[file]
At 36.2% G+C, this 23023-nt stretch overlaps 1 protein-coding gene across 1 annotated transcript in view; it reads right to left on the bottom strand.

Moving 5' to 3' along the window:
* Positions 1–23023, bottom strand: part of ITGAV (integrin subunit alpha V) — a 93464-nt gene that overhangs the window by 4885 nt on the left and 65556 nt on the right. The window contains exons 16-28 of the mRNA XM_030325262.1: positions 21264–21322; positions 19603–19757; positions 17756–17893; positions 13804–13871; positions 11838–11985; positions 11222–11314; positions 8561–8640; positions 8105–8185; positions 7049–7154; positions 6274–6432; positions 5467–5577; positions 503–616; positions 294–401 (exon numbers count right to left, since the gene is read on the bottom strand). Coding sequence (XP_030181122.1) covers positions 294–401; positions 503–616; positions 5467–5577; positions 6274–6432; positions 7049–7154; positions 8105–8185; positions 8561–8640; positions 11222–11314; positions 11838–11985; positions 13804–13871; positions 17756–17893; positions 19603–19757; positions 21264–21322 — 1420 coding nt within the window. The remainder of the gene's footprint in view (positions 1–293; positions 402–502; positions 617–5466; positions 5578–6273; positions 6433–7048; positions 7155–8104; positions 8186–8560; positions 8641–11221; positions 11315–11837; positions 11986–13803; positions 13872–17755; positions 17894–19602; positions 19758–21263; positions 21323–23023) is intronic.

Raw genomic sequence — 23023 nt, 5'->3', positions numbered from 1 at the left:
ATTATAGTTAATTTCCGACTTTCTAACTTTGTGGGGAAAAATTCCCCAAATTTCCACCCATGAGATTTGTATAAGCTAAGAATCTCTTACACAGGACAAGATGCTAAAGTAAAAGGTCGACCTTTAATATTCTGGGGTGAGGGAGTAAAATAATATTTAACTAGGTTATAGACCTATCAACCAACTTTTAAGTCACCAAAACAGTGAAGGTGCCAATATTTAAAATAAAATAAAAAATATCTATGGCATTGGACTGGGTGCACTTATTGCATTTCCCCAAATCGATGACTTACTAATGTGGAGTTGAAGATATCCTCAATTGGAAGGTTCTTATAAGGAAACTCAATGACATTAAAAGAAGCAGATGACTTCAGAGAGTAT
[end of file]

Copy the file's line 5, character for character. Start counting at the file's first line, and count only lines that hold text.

ATTATAGTTAATTTCCGACTTTCTAACTTTGTGGGGAAAAATTCCCCAAATTTCCACCCATGAGATTTGTATAAGCTAAGAATCTCTTACACAGGACAAGATGCTAAAGTAAAAGGTCGACCTTTAATATTCTGGGGTGAGGGAGTAAAATAATATTTAACTAGGTTATAGACCTATCAACCAACTTTTAAGTCACCAAAACAGTGAAGGTGCCAATATTTAAAATAAAATAAAAAATATCTATGGCATTGGACTGGGTGCACTTATTGCATTTCCCCAAATCGATGACTTACTAATGTGGAGTTGAAGATATCCTCAATTGGAAGGTTCTTATAAGGAAACTCAATGACATTAAAAGAAGCAGATGACTTCAGAGAGTAT